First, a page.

Prentice Hall Connected Mathematics 2, 7th Grade Units 2009 Prentice Hall Connected Mathematics 2, 7th Grade Units 2009 Grade 7 C O R R E L A T E D T O from March 2009 Grade 7 Problem Solving Build new mathematical knowledge through problem solving. Solve problems

More information

DRAFT. Algebra 1 EOC Item Specifications

DRAFT. Algebra 1 EOC Item Specifications DRAFT Algebra 1 EOC Item Specifications The draft Florida Standards Assessment (FSA) Test Item Specifications (Specifications) are based upon the Florida Standards and the Florida Course Descriptions as

More information

EVALUATING ACADEMIC READINESS FOR APPRENTICESHIP TRAINING Revised For ACCESS TO APPRENTICESHIP

EVALUATING ACADEMIC READINESS FOR APPRENTICESHIP TRAINING Revised For ACCESS TO APPRENTICESHIP EVALUATING ACADEMIC READINESS FOR APPRENTICESHIP TRAINING For ACCESS TO APPRENTICESHIP MATHEMATICS SKILL OPERATIONS WITH INTEGERS AN ACADEMIC SKILLS MANUAL for The Precision Machining And Tooling Trades

More information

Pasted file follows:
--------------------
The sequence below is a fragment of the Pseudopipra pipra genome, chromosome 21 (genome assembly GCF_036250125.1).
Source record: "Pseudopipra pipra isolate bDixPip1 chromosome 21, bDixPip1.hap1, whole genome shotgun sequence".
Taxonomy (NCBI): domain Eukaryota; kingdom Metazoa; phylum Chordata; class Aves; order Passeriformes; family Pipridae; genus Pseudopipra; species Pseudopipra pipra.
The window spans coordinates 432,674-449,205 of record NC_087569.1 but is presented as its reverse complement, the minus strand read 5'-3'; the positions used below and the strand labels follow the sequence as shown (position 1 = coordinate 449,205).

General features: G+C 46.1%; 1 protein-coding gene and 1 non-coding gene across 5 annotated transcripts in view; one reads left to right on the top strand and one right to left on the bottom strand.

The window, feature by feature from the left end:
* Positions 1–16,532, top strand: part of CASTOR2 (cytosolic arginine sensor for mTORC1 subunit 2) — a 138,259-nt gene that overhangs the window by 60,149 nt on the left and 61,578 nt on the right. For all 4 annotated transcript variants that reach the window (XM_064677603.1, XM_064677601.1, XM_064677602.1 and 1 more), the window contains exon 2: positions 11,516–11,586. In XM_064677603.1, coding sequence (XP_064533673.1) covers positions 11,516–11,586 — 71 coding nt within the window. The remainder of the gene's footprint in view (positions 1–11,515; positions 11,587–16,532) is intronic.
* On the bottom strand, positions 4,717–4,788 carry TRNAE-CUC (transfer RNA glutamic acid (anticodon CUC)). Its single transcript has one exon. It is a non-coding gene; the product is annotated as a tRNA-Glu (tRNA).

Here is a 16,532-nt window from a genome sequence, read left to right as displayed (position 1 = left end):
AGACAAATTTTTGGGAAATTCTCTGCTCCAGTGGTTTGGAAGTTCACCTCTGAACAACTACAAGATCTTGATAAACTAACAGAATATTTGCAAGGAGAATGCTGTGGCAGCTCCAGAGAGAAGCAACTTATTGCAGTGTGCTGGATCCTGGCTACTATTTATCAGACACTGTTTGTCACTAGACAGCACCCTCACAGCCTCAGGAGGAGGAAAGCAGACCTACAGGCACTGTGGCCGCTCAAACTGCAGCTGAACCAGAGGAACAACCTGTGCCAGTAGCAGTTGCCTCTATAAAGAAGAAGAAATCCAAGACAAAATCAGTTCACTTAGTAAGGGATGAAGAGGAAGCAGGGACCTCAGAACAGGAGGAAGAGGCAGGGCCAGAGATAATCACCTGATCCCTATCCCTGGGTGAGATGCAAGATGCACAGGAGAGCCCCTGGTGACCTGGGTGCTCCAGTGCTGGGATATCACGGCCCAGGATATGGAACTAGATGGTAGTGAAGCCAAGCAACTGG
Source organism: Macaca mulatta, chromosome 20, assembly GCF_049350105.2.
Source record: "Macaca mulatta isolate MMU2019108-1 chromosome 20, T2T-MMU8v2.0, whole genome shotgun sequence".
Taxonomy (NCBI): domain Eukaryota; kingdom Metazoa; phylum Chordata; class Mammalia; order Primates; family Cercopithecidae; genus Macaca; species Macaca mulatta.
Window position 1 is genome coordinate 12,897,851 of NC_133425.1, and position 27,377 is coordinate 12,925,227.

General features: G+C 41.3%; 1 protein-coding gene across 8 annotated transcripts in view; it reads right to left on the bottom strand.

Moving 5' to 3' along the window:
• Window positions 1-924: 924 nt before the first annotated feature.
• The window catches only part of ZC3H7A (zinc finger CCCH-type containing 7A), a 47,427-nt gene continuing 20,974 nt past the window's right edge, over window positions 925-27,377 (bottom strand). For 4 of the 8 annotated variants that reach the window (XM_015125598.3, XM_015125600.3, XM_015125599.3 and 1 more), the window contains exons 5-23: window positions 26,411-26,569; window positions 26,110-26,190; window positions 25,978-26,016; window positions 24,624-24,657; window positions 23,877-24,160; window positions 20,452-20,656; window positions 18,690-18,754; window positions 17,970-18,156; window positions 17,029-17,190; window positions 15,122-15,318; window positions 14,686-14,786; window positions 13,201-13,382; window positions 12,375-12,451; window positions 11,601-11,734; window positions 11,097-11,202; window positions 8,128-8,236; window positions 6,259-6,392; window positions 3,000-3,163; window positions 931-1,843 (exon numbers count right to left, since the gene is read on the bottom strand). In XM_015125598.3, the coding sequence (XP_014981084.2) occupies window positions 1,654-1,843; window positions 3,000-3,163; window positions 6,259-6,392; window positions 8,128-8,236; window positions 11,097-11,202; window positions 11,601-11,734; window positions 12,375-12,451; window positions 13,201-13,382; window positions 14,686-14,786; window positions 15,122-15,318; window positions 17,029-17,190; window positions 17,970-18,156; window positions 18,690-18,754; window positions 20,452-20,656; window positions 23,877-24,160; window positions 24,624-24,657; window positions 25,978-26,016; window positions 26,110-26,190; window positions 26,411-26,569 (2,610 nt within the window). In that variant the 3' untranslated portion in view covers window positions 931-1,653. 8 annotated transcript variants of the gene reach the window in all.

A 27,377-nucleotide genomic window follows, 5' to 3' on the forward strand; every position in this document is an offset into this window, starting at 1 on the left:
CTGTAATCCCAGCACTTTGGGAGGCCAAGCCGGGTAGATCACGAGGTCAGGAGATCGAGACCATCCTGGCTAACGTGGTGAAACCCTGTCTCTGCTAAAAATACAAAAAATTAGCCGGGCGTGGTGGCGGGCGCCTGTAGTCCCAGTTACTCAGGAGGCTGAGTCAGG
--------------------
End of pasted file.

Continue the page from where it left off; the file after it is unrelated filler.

Understanding Basic Calculus

Understanding Basic Calculus Understanding Basic Calculus S.K. Chung Dedicated to all the people who have helped me in my life. i Preface This book is a revised and expanded version of the lecture notes for Basic Calculus and other

More information

Accuplacer Arithmetic Study Guide

Accuplacer Arithmetic Study Guide Accuplacer Arithmetic Study Guide Section One: Terms Numerator: The number on top of a fraction which tells how many parts you have. Denominator: The number on the bottom of a fraction which tells how

More information

Name: Class: Date: 9. The compiler ignores all comments they are there strictly for the convenience of anyone reading the program.

Name: Class: Date: 9. The compiler ignores all comments they are there strictly for the convenience of anyone reading the program. Name: Class: Date: Exam #1 - Prep True/False Indicate whether the statement is true or false. 1. Programming is the process of writing a computer program in a language that the computer can respond to

More information